America was founded upon capitalism. Any serious student of the United States Constitution knows that.

We Americans know that during the era of slavery, indentured servitude, and later under ‘Jim Crow’ and ‘share cropping’ in the southern states, the exploitation of others’ labor was qualified as more important than human rights.

So we know that pure capitalism can place the market place above entire ethnic and gender classifications of human beings as a more important priority. That very qualification which capitalism implies is that without capitalism a quality life on earth would not be possible.  That is a lie and here is why it is a lie.   

It we follow the logic of that propaganda then what kind of justice would we be compelled to validate?  If justice has to do with how, when, where, how much, and to whom we distribute benefits to people in society then by our sentiments and actions we are certainly not validating equal justice because in our market place the ‘invisible hand’ has caused extreme inequality of resource distribution in the United States and all over the world. Most people have barely enough to subsist on or nothing at all.

The ‘invisible hand’ is the hand of exclusion. It pushes some people away from the fruits of their labor and allows others to indulge in fruit that they do not deserve.

In fact, the invisible hand may be a metaphor for ‘power’.  If that is so, then the market place is tied to instinctually based anxieties which give rise to conscious rationalizations for discriminatory use of power by the haves against the have-nots.

Capitalism is used to justify the discriminatory use of state power.   The ‘invisible hand’ snatches from most people their time and energy used to produce benefits and gives to a minority of other people benefits they do not deserve.  

Market place exclusion by the ‘invisible hand’ is the result of intentional injustice. That kind of injustice is criminal. It is criminal because it is intentional and because it wrongs human beings and more generally it wrongs nature so that a few people can control and benefit from all of the wealth produced by the majority of people. That kind of market place is not the result of natural law.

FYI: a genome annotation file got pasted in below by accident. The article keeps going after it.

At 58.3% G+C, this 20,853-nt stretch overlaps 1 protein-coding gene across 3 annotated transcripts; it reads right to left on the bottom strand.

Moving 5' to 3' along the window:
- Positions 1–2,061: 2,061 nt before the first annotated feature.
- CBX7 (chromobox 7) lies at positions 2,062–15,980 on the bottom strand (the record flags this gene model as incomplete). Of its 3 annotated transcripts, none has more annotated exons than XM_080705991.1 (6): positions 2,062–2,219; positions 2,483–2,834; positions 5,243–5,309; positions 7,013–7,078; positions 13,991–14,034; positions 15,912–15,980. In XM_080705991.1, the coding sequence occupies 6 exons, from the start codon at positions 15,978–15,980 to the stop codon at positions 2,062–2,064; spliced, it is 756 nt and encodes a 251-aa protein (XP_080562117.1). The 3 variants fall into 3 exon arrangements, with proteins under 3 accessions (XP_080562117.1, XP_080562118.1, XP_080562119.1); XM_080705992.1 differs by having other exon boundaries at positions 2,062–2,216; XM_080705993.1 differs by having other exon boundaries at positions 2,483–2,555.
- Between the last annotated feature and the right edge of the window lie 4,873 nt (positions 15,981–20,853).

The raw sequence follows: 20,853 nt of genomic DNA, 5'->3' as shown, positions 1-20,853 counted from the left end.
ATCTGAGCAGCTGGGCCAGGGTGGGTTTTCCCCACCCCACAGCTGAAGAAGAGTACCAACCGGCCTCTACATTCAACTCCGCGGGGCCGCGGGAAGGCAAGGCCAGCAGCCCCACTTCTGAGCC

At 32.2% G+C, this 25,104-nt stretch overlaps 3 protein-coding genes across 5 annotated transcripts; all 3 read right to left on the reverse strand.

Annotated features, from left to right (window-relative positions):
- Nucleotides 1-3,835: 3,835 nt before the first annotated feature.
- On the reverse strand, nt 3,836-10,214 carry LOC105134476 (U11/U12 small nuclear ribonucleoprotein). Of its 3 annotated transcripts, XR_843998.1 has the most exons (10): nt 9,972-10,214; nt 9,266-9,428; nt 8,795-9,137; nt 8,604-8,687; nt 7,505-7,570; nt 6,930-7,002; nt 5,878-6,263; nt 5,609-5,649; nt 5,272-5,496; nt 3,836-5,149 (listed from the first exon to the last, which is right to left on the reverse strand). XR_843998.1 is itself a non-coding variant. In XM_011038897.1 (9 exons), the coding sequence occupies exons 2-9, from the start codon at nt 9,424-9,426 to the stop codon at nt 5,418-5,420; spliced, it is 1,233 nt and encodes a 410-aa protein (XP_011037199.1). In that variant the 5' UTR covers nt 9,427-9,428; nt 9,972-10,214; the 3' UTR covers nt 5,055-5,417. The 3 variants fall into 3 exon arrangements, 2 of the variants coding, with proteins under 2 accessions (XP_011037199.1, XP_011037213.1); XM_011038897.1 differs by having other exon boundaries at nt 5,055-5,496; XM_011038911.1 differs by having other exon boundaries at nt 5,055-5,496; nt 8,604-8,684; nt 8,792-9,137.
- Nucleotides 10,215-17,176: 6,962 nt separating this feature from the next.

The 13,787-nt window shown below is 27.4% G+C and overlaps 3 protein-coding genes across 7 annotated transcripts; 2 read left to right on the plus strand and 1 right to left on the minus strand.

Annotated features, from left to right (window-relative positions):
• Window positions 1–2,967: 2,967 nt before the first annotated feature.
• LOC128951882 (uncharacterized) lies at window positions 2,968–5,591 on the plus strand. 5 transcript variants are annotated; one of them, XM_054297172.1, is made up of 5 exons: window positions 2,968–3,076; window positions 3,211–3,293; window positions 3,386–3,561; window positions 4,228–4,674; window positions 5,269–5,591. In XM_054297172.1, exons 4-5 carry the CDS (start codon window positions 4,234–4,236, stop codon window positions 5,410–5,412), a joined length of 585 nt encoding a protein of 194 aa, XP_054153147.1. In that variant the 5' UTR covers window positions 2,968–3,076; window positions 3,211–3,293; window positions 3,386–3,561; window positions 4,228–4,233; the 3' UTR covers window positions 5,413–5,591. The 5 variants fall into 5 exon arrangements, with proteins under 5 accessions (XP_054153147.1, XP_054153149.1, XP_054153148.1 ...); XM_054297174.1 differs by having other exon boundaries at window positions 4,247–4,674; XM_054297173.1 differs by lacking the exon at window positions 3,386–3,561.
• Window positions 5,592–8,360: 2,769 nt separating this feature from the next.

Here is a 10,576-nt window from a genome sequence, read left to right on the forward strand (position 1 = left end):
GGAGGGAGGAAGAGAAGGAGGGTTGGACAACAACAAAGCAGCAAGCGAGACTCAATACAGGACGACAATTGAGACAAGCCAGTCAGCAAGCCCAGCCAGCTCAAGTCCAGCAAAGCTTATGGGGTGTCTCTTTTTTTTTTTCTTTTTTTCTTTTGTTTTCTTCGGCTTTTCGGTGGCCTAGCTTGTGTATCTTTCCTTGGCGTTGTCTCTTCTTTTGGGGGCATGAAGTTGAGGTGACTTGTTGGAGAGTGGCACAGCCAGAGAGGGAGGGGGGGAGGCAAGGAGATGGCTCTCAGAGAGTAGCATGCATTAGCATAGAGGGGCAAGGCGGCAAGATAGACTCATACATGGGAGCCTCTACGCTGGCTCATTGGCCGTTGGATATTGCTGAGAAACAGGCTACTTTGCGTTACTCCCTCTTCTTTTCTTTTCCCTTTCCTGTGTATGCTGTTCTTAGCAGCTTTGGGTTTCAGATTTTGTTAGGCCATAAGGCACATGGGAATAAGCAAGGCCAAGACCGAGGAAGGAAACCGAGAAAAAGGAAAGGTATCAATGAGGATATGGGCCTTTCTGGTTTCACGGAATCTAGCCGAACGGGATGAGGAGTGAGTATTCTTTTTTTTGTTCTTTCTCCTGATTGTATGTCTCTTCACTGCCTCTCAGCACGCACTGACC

If we do not follow the logic of that kind of propaganda then what kind of justice would a more precise of kind logical reasoning compel us to validate? 

If justice has to do with how, when, where, how much, and to whom we distribute benefits to in society then a more just society would result from the application of proportionate justice. That would be a form of justice predicated on a person’s belonging to humanity not on an artificially measured kind of worth.

Proportionate justice is a method of distributing the values of society according to what a person deserves as a result of his or her own efforts in his or her life time. We do not have such a system of proportionate justice in the United States.  We do not have a system of justice based upon merit. For example, most wealth in the United States is inherited wealth.  Twenty-seven (27%) percent of all wealth in the United States is inherited by 1% of the population or wealth is owned by corporations or some form of government. 

And here is yet another example. Most African Americans are the descendents of slaves.  Slave labor was exploited to build up the capital base of the United States. But the descendants of slaves have not been given any financial proportionate justice in the form of reparations to them for unpaid wages justly due to slaves during slavery.

As a consequence, the total average amount of wealth owned by African Americans today in the United States is about $4,000.00 dollars compared to Euro-Americans’ average of $88,000.00 dollars.  African Americans were cheated by a capitalist market place wherein they do not get proportionate justice.

It is amazing that right wing conservatives in the United States will criticize the theory of evolution but cannot tolerate criticism of the theory of capitalism. Evolution assumes that change is inevitable while the one percenters struggle to prevent change.